Washington, D.C., August 1, 2006 – LAWFUEL – Law News Network – The Securities and Exchange Commission today announced the filing of civil securities fraud charges against the operator of an Internet website who made more than $2.7 million in profits by secretly selling the stocks he recommended as “mega bonus buys” on his site, www.thestockster.com (the Stockster website).
The Commission’s complaint alleges that Nicholas A. Czuczko, age 34, of Beverly Hills, Calif., routinely recommended thinly-traded penny stocks on his website while he personally planned to sell the stock into the rising price spurred by the recommendation. Czuczko’s practice was to buy shares of the recommended stocks shortly before posting the selection on the Stockster website. When unsuspecting Internet visitors bought the recommended stocks and drove up the price of the shares, Czuczko sold or “scalped” his holdings for substantial profits without disclosing his own sales on the Stockster site. A screen shot of the Stockster website from March 3, 2006, is attached to this release.
According to the Commission’s complaint, Czuczko funded an extensive Internet advertising campaign to drive traffic to the Stockster website. Between mid-December 2005 and the end of March 2006, the Commission alleges, Czuczko paid approximately $1.15 million to Internet search companies and other web advertisers. Ads for the Stockster site appeared on Google and Yahoo! in response to Internet searches for terms like “stocks” and “investment advice,” and on popular financial websites like Marketwatch.com, TheStreet.com, and The Wall Street Journal Online. Czuczko’s advertising campaign proved successful, and his stock picks reliably fueled trading and price increases in the recommended stocks.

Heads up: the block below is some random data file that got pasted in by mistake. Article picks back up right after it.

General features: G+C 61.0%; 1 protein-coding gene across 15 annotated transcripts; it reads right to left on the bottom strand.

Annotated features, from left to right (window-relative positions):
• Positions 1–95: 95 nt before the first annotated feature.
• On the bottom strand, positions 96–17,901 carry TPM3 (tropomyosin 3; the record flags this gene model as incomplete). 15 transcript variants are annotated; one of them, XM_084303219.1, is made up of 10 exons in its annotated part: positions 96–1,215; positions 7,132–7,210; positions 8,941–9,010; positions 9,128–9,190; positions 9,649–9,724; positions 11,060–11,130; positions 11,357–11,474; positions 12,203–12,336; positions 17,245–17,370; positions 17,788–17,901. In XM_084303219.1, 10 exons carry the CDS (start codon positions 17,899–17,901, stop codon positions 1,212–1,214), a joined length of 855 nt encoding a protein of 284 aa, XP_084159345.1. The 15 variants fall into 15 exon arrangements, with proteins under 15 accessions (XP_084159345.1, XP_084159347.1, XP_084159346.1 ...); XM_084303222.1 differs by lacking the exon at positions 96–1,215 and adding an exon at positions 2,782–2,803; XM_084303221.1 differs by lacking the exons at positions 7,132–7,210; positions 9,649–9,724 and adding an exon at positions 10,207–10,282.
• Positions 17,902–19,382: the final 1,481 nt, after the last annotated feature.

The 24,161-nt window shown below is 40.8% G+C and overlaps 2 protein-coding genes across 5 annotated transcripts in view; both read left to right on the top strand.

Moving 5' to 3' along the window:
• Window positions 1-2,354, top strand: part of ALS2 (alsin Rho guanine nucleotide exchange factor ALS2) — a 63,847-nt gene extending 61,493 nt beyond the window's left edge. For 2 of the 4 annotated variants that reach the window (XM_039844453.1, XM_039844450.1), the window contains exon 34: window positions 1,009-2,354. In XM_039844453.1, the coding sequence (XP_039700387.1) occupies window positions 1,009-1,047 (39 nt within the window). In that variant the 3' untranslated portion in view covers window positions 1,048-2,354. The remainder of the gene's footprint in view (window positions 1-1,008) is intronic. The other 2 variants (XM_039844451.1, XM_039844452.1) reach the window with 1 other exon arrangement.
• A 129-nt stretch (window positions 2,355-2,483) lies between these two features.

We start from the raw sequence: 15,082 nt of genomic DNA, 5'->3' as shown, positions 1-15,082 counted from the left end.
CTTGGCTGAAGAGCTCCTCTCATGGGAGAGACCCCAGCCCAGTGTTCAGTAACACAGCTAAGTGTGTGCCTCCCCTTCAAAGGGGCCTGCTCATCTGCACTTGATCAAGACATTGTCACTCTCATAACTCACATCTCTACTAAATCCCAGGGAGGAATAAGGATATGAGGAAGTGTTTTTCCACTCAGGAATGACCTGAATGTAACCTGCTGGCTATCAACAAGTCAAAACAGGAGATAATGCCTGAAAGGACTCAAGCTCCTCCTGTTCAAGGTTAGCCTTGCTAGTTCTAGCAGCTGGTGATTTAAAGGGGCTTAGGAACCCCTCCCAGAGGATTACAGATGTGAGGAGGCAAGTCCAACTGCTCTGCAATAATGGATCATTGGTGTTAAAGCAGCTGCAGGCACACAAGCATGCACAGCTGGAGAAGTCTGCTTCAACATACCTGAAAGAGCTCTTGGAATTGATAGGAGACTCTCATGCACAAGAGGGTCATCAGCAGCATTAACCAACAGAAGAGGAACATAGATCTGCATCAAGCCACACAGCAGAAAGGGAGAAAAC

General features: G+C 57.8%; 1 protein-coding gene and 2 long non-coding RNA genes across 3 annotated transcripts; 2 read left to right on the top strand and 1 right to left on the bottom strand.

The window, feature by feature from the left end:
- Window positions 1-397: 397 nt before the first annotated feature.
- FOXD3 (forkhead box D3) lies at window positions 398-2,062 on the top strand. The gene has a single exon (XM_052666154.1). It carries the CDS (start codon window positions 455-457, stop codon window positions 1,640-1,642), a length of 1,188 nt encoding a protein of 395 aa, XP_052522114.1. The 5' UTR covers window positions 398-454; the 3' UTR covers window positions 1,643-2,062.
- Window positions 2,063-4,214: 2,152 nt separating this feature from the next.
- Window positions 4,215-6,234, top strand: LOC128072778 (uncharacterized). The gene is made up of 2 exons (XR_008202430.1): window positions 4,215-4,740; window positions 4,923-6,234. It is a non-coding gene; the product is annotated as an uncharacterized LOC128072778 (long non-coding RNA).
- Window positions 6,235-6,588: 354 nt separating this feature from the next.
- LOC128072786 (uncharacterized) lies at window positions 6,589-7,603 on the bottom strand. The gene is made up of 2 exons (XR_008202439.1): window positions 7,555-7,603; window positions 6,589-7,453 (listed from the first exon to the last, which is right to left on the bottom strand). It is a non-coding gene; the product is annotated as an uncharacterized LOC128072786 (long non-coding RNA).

Linda Chatman Thomsen, Director of the Commission’s Division of Enforcement, said, “Investors need to be wary of unsolicited stock recommendations they find on the Internet. As in this case, the website operator may have hidden motives in recommending stocks to the detriment of unsuspecting investors.”
Helane L. Morrison, District Administrator of the Commission’s San Francisco District Office, said, “The Commission is committed to stamping out these scalping schemes that prey on unsuspecting investors.”
In a related scheme, the Commission charges that Czuczko touted shares of his own company, Epic Media, Inc. Epic Media, based in Los Angeles, is a development stage company with plans to publish “lifestyle magazines” for men and women. Czuczko is Epic Media’s CEO and CFO, and chairman of the company’s board of directors, as well as its majority shareholder. The Commission alleges that in early December 2005 Czuczko recommended the purchase of Epic Media stock on a website that was the predecessor to the Stockster site. After the price of Epic Media stock spiked, Czuczko sold his shares for a small profit. Czuczko did not publicly disclose those trades, among others, in stock ownership forms required to be filed with the Commission under federal securities laws.
The Stockster website included a boilerplate disclaimer that the site’s unidentified officers and employees “may” trade in the recommended stocks. The truth, however, was that Czuczko always sold his shares as soon as his recommendation had its intended effect of increasing the price of the stock. The Stockster website provided no warning to Internet visitors that the site’s operator intended—and in fact made it a regular practice—to sell the stocks at the same time that he posted buy recommendations on the site. By failing to disclose his intent to sell at the time when he made the recommendation, Czuczko was able to turn a quick profit at the expense of the investors who followed the site’s advice.
The Commission’s complaint, filed in federal district court in Los Angeles, seeks to enjoin Czuczko from future violations of the antifraud and ownership disclosure provisions of the federal securities laws. The Commission requests that the district court order Czuczko to disgorge his ill-gotten gains plus prejudgment interest, impose a civil monetary penalty, and bar him from participating in penny stock offerings and from serving as an officer or director of a publicly traded company.
The Commission acknowledges the assistance of NASD Market Regulation with its investigation.
For tips to avoid costly mistakes, the Commission encourages investors to read “Pump & Dump.con: Tips for Avoiding Stock Scams” on the Internet at http://www.sec.gov/investor/pubs/pump.htm.